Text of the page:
Knowing when these events took place and matching them to the name on the tin can help.
Along the same lines; if you also collect magazines/newspaper ads for these companies/brands, they can date your tin by matching your tin's description to that in the ad.
Original Answer: "RJ Reynolds has an expiration date based on the Julian calendar where every day has a number from 1 to 365 respectfully January 1st being 1 and December 31st being 365. Correct Answer: It will have a code like "FSC B6" the FSC stands for Fire Safe Cigarette which simply is the paper they use now so that a cigarette with burn out if not smoked, the B6 is the date code, B is the month with A= January thru L= Dec and the 6 is the last digit of the year, this being 2016.
the date reads typically like: V012X23A1 all you need to look at is the 012 which is the date, in this case January 12 and the first number after the X being 2 which is the last digit for the year made. So it would expire February 2017 as it was made February 2016.
This can only be determined if you're willing to remove the label from the tin.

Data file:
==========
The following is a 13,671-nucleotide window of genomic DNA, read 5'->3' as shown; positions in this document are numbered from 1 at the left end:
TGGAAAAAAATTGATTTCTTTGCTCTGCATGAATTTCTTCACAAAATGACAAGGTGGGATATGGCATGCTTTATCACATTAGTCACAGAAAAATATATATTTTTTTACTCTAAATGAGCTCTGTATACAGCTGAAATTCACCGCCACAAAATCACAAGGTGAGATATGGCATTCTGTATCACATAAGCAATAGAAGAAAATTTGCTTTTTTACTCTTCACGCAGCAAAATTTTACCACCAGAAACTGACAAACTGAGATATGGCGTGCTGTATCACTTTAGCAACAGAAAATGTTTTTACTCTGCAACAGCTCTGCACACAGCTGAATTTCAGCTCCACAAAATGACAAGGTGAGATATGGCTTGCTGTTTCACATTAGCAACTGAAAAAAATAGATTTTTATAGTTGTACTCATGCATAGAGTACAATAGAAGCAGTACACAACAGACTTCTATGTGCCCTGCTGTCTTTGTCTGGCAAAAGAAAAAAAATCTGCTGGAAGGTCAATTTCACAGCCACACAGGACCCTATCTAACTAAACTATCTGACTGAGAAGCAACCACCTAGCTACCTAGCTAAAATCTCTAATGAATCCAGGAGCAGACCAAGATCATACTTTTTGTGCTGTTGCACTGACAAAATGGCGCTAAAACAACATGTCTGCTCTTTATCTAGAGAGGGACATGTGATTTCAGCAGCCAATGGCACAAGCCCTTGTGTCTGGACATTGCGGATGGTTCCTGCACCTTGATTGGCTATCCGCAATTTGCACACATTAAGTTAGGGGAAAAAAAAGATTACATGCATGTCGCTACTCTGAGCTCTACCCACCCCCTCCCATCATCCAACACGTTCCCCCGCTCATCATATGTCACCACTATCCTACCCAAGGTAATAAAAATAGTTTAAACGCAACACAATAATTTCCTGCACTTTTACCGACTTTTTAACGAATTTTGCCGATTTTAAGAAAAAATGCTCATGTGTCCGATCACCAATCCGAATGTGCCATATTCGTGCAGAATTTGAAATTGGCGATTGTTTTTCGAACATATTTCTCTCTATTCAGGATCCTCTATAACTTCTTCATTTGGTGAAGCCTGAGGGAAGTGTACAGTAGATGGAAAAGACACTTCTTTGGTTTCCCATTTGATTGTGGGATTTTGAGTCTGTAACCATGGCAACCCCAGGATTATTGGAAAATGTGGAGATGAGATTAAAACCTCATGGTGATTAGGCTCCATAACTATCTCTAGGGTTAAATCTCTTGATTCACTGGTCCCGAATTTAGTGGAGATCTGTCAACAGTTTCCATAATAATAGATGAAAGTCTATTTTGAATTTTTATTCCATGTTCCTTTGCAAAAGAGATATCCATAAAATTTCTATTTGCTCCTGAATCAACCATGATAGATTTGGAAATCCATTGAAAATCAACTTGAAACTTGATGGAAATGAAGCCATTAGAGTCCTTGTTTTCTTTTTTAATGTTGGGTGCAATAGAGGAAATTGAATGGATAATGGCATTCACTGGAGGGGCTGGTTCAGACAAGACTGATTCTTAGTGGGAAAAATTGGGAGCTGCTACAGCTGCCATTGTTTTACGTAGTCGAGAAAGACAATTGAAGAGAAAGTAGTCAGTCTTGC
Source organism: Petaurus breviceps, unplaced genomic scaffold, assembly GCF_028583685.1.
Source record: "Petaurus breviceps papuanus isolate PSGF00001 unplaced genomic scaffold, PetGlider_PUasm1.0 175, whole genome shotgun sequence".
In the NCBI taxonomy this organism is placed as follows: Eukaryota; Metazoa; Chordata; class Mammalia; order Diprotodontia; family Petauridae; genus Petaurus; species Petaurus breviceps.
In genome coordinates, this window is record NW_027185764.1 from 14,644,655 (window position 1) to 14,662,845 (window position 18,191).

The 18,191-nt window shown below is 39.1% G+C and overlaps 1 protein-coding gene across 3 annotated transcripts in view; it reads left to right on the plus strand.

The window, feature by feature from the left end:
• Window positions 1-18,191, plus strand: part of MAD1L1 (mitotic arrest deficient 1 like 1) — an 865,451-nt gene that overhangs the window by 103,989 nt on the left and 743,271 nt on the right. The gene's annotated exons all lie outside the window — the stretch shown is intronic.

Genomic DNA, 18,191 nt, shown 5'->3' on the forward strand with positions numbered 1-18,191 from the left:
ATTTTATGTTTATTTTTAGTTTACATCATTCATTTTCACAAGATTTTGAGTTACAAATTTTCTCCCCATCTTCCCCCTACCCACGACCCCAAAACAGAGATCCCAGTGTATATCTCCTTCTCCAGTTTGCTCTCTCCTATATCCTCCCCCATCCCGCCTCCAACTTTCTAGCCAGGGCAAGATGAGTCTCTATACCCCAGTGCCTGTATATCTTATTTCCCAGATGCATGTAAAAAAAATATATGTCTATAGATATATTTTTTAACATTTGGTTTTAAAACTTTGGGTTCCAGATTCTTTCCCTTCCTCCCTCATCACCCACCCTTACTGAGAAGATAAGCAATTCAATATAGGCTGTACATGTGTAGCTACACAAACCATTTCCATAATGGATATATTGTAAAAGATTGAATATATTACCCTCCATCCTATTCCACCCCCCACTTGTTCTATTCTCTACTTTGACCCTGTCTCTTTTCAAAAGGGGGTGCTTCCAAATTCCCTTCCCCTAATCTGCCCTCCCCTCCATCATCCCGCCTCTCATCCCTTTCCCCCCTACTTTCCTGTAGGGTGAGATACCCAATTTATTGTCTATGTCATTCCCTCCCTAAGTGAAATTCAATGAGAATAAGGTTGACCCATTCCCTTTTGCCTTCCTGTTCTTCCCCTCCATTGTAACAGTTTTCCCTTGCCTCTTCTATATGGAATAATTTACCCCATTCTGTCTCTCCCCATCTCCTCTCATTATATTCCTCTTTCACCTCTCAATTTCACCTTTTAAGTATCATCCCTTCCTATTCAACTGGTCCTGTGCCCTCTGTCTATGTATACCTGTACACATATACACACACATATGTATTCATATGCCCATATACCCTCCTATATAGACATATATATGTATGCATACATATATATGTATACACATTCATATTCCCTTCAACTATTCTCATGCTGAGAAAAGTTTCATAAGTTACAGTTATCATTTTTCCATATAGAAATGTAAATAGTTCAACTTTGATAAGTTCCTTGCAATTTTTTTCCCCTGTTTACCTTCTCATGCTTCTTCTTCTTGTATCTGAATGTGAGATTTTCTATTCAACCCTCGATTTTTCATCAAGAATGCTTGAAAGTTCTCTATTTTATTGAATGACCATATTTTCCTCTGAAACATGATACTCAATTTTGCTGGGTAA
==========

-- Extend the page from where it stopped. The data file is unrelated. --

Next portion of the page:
Numbers on labels such as "553" may indicate the year made. These numbers may also identify a label stock number but most likely would be identified as No. Note: Early paper labels may not have listed or pictured the product within the tin or can.
If you're collecting a particular brand or have several major brands in your collection, it really pays off to know the manufacturer/distributor history.
(Note: In our time of nostalgia advertising- this may not be entirely applicable, but other clues will provide more identification information.) The construction of your tin may also provide clues to its age.
In the 1930's/40's tins were constructed of rather thick steel sheet.
As time went on, the tin manufacturer realized that all that metal wasn't always needed to protect the product. Note: Certain size tins were in use during particular time periods. In some cases this can identify its age, but be cautious.
They also found out that you didn't have to apply as thick a coating of paint, ink, or whatever they used to maintain a somewhat durable finish. Copyright (and Patent dates) can be misleading, appearing on the company's products for many years.
Labels were not always printed in the same location (city or state) as that of the manufacturer or distributor so you may have to make some long distance phone calls or write some letters to learn about the printing company's history.